Nick Webb, Nick, Webb

Meeting Doug Richard


Doug RichardYesterday evening I was at the British Library. I was there for the Inspiring Entrepreneurs series, a chance to meet famous entrepreneurs who are gurus in a particular field. Yesterday evening the topic was raising finance and one of the panel was the ex-dragon’s den business angel Doug Richard.

I managed to catch Doug after the event and have a chat with him and get his advice on entrepreneurship:

  • Doug’s primary theme throughout the evening was storytelling. He said that, though it might be difficult to believe, even bankers are human beings and that every investment must be sold emotionally first. Why? Because you are pitching the future so by it’s nature it must be fiction. You must tell a story.
  • He learnt storytelling by pitching to VCs. He pitched to 46 VCs before finally convincing the 47th to back what was then his first business.
  • Brutal honesty. This is Doug’s personality and it was incredibly refreshing and entertaining. I couldn’t keep up with number of times he said no (including to me, when I asked him for 30mins of mentor time). He said no to pretty much everything but, importantly, he always gave his reason why.
  • It doesn’t matter if you’re 2nd to market or 17th to market but you have to bring something game changing/world changing. Frequently the not-the-best product becomes the incumbent and you need to have something really special to change things.
  • Big incumbant web companies aren’t slow. He instructs his product managers to look at his competitors daily, watch for anything new, and, if it’s any good, copy it.
  • Outside the US, London is the best location for a creative start-up
  • He spoke about the current obsession with user-generated content and how he thinks there will be a swing back to produced content and cited the statistic that most content (80%?) watched on youtube was the produced content which only accounts for 5% of the total content. He said that Joost isn’t the answer but anyone that comes up with a business making a web / TV intersection will make a ton of money.
  • He hears 2-3,000 pitches a year and invests in 2 to 3.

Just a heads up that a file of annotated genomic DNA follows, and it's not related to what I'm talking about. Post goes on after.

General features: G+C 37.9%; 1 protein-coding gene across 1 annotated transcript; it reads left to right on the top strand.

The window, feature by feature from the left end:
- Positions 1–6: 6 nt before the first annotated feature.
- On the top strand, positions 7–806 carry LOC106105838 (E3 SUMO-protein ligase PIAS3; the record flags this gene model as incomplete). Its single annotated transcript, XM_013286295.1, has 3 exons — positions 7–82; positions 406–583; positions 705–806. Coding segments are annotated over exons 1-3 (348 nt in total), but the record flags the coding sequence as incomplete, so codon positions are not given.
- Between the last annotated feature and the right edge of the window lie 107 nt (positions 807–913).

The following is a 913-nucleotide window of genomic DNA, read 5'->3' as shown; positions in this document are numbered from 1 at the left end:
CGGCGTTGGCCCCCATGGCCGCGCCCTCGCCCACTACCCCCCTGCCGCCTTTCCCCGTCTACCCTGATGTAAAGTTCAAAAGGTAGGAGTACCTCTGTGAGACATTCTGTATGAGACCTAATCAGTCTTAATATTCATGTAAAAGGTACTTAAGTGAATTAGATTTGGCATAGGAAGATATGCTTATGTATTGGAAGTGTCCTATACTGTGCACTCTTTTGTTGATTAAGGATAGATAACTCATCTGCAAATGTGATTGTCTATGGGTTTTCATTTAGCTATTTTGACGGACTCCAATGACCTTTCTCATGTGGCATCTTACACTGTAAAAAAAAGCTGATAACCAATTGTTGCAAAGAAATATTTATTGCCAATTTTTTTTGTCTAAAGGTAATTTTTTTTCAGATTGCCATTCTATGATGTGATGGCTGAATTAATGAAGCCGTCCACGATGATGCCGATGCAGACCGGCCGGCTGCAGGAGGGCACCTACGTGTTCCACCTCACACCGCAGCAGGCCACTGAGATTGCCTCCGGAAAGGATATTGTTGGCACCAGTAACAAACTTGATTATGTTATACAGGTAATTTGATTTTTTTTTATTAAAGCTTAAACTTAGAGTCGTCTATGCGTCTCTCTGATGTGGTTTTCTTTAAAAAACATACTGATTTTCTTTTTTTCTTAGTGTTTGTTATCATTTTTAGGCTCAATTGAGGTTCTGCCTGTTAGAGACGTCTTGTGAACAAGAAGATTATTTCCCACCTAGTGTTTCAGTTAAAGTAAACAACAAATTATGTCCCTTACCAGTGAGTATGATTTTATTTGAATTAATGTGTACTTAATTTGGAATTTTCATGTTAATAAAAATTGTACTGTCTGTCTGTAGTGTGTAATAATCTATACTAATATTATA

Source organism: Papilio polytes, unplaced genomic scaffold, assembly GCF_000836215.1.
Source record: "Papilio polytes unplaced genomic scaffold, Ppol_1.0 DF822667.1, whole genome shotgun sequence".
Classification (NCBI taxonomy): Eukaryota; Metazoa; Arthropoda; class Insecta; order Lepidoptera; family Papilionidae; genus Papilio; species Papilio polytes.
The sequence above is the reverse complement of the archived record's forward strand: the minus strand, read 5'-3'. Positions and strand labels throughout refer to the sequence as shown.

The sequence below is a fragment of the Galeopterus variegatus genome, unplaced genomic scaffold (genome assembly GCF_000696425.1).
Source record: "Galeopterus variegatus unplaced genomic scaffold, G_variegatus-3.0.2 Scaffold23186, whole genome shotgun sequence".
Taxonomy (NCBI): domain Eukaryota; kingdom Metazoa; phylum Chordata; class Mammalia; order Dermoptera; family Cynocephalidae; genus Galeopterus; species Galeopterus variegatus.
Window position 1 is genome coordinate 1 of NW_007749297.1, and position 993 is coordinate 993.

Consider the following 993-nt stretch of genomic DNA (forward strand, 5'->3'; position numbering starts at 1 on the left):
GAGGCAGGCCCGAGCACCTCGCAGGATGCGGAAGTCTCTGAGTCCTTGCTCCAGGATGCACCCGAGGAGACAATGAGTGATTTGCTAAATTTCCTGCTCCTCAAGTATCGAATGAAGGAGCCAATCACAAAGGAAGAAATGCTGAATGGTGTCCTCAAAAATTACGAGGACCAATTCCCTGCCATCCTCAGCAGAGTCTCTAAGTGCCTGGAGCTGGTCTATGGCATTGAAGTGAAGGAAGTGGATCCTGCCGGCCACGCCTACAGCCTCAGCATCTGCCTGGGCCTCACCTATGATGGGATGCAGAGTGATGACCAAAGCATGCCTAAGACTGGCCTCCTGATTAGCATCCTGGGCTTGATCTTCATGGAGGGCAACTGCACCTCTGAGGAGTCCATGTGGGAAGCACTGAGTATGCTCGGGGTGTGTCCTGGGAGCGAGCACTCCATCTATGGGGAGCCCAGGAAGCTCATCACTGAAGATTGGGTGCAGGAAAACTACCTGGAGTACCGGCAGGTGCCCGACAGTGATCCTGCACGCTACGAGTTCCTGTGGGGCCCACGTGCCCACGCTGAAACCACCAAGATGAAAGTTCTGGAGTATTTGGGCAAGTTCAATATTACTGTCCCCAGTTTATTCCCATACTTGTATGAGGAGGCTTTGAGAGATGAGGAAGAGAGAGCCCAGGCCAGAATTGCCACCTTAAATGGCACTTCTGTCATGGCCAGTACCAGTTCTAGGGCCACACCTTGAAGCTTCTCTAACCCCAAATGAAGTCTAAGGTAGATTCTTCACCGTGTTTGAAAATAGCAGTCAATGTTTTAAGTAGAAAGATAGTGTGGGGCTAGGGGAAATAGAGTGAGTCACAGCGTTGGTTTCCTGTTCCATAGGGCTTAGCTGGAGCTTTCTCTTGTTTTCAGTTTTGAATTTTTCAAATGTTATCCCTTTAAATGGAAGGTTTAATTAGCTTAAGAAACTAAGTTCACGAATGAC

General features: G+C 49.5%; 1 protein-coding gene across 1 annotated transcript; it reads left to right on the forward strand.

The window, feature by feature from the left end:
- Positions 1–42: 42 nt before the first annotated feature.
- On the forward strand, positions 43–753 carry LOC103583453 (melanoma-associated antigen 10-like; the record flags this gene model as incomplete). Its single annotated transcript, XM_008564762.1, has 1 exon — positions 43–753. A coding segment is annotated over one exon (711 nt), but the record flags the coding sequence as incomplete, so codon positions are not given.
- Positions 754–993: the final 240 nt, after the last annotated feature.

• He runs his business with a daily cheatsheet with his 5 key numbers that he has e-mailed to him at 9am each morning (e.g.# of sign-ups and # of active members over the last 24hrs) then he has a weekly snapshot, does full monthly accounts and quarterly board meetings.

So meeting Doug was a fantastic education. The only thing that didn’t click for me was his investment approach. He really wanted to be sold to emotionally. That must limit him to only entrepreneurs that are good presenters and miss out on some great businesses. Seems irrational to me.

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2 Comments to

“Meeting Doug Richard”

  1. On April 30th, 2008 at 7:45 pm joshua Says:

    Hi Nick- Sounds really interesting- wish I’d been there! But! I’m sorry- I feel myself agreeing with Doug about the narrative approach. It’s really not as novel (ouch! -sorry) as you think. VCs are looking for people they can trust to be able to get Other People doing things effectively with their investment, right? There’s a massive emotional component in this… In fact I’d go so far as say that we only call it “emotional” because we don’t understand fully the scientific factors at play! Emotion is a blanket term for a whole set of endocrine (ie. chemical) and nervous reactions too subtle for us to fully understand right now. Give it 50 years…

    But seriously, it’s not irrational to want the person you’re about to lend £2m to give you the confidence that they could lead other people to success, is it?

    Tech and patents alone get eaten alive by big business management…

    Good post!

  2. On May 2nd, 2008 at 6:35 pm Nick Webb Says:

    Hi Josh

    Thanks for commenting.

    Agree with you that tech and patents are not worth relying on when running a business. Most are both hard and expensive to defend.

    On the other hand, there’s a lot more to business than being able to tell a good story. Many entrepreneurs are so involved in their products that they simply can’t boil it down. Others are just plain dull… but that doesn’t mean they don’t have a great business or offering a great investment.

    I reckon Doug chooses the entrepreneurs who tell fantastic stories because he’s a storyteller himself and thinks they will be much more fun to invest in.

    I guess he can allow himself this liberty given the number of pitches he hears and the fact that he isn’t lacking in money + it’s a pretty smart way of learning the benefit of the product/service.

    Still to be convinced Josh but open to more debate!


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